"If olive oil comes from olives, where does baby oil come from?" Anonymous
My philosophy about food is simple. First of all it must taste great. I try to create recipes that are easy to make and that take advantage of fresh seasonal products with a minimum of processed ingredients. I try to avoid really hard to find ingredients.
Here is a partial list of some of the ingredients I use and what you need to know about them. Sometimes I recommend specific brands. I chose them because of flavor, availability, and price. To duplicate my recipes, you must use them too. But that doesn't mean that other brands won't work as well or better.
My recipe conventions. With common ingredients I don't specify the type or size. If a recipe calls for sugar, I am referring to white table sugar. Salt is Morton's kosher salt unless otherwise specified. This is important because the salinity of table salt and kosher salt is different, and there is even a difference between brands of kosher salt. Flour is all-purpose flour, milk is whole milk, eggs are large, and butter is unsalted.
Balsamic vinegars. There are many different types and the stuff in the grocery is not real true traditional balsamic. I hat to break it to you.
Beef. The science of beef labels. Here are the different grades of beef and some important terms that you need to know. The science of beef cuts. Three charts that will answer your questions. The science of beef ribs. There are two important cuts, one is better than the other, and three methods of cooking.
Beans. Not all beans are created equal, and if the recipe calls for dried beans and you only have cans, what do you do? Click here for the Science of Beans.
Chile peppers, chili powders, and hot sauces . There are scores of different peppers and pepper sauces on the market and they have a wide range of flavors and heat levels. Click here for everything you need to know about chile peppers, chili powders, and hot sauces, and some tips on using them.
Chocolate. Not all chocolate is the same. Not by a long shot. As in wine, the source of the fruit and how it is handled makes a massive difference in taste and price. Chemically it is amazing stuff, and working with it can be tricky. It's important to know how it is made. Here is a whole article on The Science of Chocolate with everything you need to know.
Clarified butter and ghee. Clarified butter, also known as drawn butter or ghee, is an amazing cooking oil. Here's a great way to make it.
Clams. There are scores of varieties of these delectable varieties and they can be bought live, shucked, frozen, and canned. Here's what you need to know about buying clams.
Corn. Corn is the most important agricultural product in the US. By far the vast majority is used as feed for cattle, and much of it is used, in a chemically altered state, as an ingredient in practically everything on the shelves in the middle of the grocery from barbecue sauce to breakfast cereal. But I'm most interested in sweet corn on the cob.
Corn syrup. Corn syrup and high fructose corn syrup (HFCS) are sweeteners and they are very different. Many people think HFCS is dangerous. Click here to read more about the different corn syrups.
Five spice powder. One of the specialty spices in many Asian dishes is Chinese five spice powder. It is a blend of cinnamon, cloves, star anise, fennel, and Szechwan peppercorns. Here's how to make your own and some good places to buy it.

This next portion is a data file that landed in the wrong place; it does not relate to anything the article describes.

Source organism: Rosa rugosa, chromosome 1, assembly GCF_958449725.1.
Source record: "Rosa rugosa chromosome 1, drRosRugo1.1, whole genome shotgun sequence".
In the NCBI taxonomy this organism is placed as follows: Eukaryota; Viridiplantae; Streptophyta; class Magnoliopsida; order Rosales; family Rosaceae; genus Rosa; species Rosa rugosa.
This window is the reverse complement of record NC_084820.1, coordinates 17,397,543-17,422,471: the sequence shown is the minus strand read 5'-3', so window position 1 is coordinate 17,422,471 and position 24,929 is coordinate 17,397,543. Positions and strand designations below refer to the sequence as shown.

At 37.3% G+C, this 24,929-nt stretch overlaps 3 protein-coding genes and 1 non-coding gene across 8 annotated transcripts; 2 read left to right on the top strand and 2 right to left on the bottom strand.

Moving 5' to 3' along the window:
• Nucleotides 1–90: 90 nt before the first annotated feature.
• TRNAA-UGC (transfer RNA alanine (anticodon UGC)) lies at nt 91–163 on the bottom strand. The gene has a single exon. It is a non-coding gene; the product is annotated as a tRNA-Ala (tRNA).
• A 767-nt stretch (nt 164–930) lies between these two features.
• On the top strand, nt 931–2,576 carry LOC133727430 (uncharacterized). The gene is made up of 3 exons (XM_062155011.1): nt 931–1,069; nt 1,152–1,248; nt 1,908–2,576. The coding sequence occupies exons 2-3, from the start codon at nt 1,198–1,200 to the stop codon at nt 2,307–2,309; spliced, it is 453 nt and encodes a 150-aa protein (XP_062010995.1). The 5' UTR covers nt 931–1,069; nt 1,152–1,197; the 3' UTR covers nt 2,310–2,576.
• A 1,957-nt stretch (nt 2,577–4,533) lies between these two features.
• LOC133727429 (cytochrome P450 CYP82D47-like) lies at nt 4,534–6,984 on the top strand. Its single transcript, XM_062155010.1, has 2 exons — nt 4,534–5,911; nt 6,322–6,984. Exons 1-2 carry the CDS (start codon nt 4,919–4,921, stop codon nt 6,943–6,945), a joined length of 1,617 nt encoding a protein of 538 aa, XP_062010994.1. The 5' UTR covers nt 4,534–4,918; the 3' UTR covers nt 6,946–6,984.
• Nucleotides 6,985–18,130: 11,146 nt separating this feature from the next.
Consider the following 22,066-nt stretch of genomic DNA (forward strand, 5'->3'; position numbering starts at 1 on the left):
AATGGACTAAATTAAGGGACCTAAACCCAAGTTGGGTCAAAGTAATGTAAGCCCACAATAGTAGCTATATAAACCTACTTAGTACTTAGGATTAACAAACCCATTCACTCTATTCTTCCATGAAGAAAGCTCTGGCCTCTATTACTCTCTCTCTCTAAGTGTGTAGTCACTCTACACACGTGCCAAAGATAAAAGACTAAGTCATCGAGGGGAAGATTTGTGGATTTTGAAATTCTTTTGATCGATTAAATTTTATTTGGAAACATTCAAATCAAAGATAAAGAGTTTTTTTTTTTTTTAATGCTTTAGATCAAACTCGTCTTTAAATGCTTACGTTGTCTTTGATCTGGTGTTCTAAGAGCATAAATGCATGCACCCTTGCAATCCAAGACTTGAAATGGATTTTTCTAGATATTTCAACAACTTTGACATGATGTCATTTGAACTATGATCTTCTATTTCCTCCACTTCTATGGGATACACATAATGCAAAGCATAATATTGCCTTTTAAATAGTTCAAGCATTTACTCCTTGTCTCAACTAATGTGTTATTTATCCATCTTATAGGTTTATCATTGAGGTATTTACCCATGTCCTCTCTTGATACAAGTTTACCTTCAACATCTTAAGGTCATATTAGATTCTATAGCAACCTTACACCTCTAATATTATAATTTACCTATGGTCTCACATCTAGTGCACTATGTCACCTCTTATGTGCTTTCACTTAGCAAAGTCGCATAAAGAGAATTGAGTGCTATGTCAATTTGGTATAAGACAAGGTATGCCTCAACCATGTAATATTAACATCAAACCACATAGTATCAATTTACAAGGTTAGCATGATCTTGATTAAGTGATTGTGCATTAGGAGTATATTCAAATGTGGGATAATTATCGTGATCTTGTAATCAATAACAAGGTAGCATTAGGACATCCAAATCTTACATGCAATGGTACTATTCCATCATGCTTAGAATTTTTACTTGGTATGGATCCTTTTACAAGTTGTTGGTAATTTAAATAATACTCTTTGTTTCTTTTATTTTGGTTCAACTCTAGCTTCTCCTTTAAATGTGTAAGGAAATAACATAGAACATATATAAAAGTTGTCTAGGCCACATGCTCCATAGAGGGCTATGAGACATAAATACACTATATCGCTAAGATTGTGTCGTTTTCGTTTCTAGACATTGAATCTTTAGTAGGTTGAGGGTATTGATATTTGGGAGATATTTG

Garlic. Fresh garlic (Allium sativum) is the most aromatic member of the onion family and it adds a lot of flavor to many dishes. When raw it can be powerfully pungent, but when cooked it can be savory, mellow, nutty, and even sweet. Read what every cook needs to know about garlic in my article, The Science of Garlic.
Hard boiled eggs. You thought you knew how to boil an egg? No you don't. I always thought that all I had to do to hard cook eggs was toss them in boiling water, but according to the American Egg Board, this is wrong! Here's how they say we should hard cook eggs. The Science of Hard Boiled Eggs.
Hams. There's fresh ham, dry-cured ham, wet-cured ham, country ham, city ham, spiral cut ham, Prosciutto di Parma, Black Forest Ham, Westphalian Ham, Serrano Ham, Ibérico Ham, Bayonne Ham, Smithfield Ham, canned ham, ham steak, picnic ham, and, heaven help me, turkey ham. I can explain all this (except why USDA allows something called turkey ham) in The Science of Ham.
Herbs and spices. Meats and veggies often taste great unadorned. But chefs make their living by amping foods up with herbs and spices. Read The Science of Herbs & Spices to learn what you need to know about these important flavor enhancers and a list of what well armed cooks will have in their tool kits.
Ketchup or catsup. Most barbecue sauces contain ketchup, and really, when you think about it, most tomato based barbecue sauces are just a form of pumped up ketchup. Click here to read more about ketchup and my faves.
Lemon, lime, and orange juice. As a rule of thumb, a medium lemon or lime will give you about 2 tablespoons of juice or about 1 ounce. A medium orange will give you double that, and a medium grapefruit double the orange. Fresh juice is better than bottled, but bottled will do if you don't have fresh. You can freeze fresh citrus juice in ice cube trays, and then put them in zipper bags for storage. And it's still better than the bottled stuff.
Liquid smoke. Many commercial barbecue sauces contain liquid smoke, which is smoke from burning hardwood that has been captured in a still and dissolved in water or alcohol. When added to sauces it contributes another layer of flavor, simulating, but not quite duplicating, the flavor produced by burning hardwood in your cooker. Barbecue snobs hate it, but if you have no way to cook outdoors, it can really help create an outdoorsy flavor.